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+ A. Elephant

time limit per test

1 secondmemory limit per test

256 megabytesinput

standard inputoutput

standard outputAn elephant decided to visit his friend. It turned out that the elephant's house is located at point 0 and his friend's house is located at point *x*(*x* > 0) of the coordinate line. In one step the elephant can move 1, 2, 3, 4 or 5 positions forward. Determine, what is the minimum number of steps he need to make in order to get to his friend's house.

Input

The first line of the input contains an integer *x* (1 ≤ *x* ≤ 1 000 000) — The coordinate of the friend's house.

Output

Print the minimum number of steps that elephant needs to make to get from point 0 to point *x*.

Examples

Input

5

Output

1

Input

12

Output

3

Note

In the first sample the elephant needs to make one step of length 5 to reach the point *x*.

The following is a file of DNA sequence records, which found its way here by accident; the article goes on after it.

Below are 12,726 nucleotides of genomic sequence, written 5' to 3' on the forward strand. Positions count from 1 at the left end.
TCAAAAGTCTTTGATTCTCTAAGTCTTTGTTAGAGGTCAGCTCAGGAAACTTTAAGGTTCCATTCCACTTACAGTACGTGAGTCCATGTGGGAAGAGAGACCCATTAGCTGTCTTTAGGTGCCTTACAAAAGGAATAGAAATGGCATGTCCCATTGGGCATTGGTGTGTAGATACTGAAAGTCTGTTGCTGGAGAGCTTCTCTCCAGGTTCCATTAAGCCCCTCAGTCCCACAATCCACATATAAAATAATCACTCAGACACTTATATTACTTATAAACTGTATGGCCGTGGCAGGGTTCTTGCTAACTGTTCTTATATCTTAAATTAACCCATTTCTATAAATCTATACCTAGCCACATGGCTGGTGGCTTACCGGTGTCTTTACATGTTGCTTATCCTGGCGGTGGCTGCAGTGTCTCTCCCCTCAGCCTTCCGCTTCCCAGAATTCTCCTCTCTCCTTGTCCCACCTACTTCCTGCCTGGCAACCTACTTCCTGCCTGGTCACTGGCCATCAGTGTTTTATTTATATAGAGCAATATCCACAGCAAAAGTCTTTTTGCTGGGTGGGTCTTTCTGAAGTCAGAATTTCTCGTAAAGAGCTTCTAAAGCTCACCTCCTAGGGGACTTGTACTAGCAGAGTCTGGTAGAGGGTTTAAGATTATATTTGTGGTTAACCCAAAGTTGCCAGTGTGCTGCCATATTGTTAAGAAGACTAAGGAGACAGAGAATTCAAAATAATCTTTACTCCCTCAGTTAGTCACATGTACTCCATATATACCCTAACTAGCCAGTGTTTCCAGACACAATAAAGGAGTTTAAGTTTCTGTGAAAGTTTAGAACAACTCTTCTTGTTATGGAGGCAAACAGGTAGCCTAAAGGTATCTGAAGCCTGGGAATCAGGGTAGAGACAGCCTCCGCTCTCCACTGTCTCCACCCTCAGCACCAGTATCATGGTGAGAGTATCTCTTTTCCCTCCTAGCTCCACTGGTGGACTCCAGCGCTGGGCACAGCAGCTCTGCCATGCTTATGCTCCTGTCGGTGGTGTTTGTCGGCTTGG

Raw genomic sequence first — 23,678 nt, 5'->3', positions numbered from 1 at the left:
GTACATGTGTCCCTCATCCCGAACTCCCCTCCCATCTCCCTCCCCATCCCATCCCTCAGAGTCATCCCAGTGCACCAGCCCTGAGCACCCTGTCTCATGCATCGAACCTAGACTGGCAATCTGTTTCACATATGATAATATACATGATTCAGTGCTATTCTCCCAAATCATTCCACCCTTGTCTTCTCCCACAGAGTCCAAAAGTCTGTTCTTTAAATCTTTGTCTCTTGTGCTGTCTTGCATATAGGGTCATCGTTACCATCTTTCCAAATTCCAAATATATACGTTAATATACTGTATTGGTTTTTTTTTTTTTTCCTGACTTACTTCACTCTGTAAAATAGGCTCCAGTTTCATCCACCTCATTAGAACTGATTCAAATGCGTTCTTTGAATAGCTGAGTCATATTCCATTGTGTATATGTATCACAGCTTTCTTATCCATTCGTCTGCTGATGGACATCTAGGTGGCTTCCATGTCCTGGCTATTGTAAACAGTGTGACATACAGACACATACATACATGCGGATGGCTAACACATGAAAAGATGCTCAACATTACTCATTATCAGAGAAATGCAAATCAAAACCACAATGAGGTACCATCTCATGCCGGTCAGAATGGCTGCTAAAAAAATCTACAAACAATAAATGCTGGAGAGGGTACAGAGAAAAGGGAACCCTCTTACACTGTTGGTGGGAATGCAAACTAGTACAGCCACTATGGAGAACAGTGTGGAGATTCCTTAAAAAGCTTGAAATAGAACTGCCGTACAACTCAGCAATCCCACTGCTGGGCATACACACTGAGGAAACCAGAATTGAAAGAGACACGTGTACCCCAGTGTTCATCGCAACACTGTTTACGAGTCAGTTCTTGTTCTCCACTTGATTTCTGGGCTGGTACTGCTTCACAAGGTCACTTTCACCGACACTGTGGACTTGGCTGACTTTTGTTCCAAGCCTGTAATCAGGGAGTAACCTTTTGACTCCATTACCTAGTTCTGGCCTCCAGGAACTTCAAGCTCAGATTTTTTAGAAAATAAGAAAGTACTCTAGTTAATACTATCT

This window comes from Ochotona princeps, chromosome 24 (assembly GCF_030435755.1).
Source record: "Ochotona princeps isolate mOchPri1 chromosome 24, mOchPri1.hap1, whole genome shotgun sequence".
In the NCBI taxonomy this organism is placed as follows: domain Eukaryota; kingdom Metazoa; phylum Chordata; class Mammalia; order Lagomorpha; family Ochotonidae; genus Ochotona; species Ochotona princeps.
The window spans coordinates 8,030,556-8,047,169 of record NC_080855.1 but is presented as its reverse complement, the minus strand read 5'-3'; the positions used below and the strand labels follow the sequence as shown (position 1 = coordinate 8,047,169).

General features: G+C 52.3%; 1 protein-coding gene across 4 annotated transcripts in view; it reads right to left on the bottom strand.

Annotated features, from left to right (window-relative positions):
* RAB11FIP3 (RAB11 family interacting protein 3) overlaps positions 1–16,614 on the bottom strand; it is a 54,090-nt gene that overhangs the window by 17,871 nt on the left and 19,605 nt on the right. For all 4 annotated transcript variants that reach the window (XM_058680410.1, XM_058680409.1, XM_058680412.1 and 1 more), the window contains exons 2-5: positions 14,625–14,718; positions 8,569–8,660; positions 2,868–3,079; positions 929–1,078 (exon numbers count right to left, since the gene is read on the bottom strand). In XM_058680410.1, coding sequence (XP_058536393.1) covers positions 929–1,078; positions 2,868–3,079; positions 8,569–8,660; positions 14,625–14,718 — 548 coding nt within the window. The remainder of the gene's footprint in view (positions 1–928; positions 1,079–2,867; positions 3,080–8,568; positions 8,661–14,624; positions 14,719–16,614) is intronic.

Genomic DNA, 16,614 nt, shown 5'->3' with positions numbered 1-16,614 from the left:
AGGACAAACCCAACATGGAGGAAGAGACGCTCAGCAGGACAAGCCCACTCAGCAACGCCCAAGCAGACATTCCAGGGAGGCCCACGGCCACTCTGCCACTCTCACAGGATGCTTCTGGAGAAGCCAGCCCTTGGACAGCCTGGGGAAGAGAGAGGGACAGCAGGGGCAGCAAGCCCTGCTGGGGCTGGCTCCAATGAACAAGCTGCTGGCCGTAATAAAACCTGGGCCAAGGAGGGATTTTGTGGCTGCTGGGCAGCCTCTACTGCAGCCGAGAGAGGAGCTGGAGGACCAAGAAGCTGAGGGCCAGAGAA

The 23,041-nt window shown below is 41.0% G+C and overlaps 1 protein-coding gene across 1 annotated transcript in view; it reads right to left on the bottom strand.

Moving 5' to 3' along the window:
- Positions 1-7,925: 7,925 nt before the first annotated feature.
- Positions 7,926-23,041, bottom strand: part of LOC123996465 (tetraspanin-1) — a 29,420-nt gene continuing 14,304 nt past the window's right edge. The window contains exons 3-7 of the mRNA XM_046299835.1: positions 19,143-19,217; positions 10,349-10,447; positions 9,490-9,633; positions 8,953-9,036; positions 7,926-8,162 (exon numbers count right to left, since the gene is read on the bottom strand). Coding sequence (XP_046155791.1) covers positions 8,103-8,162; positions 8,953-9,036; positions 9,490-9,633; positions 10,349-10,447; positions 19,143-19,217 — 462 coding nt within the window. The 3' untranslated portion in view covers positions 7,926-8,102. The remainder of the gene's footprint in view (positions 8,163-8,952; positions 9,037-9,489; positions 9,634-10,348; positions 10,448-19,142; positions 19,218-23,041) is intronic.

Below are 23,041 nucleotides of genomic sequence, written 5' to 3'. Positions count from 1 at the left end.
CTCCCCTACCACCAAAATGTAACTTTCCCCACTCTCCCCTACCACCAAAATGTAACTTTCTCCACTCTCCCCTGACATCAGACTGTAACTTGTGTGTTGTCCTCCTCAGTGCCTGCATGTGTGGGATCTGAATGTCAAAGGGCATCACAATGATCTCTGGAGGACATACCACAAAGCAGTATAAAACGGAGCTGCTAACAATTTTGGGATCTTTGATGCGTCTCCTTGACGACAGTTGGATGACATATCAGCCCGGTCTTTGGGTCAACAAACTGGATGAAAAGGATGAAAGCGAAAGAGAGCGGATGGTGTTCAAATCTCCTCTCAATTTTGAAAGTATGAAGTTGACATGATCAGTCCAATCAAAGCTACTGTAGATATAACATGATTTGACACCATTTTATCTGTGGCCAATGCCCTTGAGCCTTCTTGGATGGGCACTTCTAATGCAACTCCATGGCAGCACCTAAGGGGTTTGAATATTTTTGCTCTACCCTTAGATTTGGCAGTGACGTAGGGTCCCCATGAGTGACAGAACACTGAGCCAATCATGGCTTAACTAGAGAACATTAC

In the second sample the elephant can get to point *x* if he moves by 3, 5 and 4. There are other ways to get the optimal answer but the elephant cannot reach *x* in less than three moves.

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+ B. Chocolate

time limit per test

1 secondmemory limit per test

256 megabytesinput

standard inputoutput

standard outputBob loves everything sweet. His favorite chocolate bar consists of pieces, each piece may contain a nut. Bob wants to break the bar of chocolate into multiple pieces so that each part would contain exactly one nut and any break line goes between two adjacent pieces.

You are asked to calculate the number of ways he can do it. Two ways to break chocolate are considered distinct if one of them contains a break between some two adjacent pieces and the other one doesn't.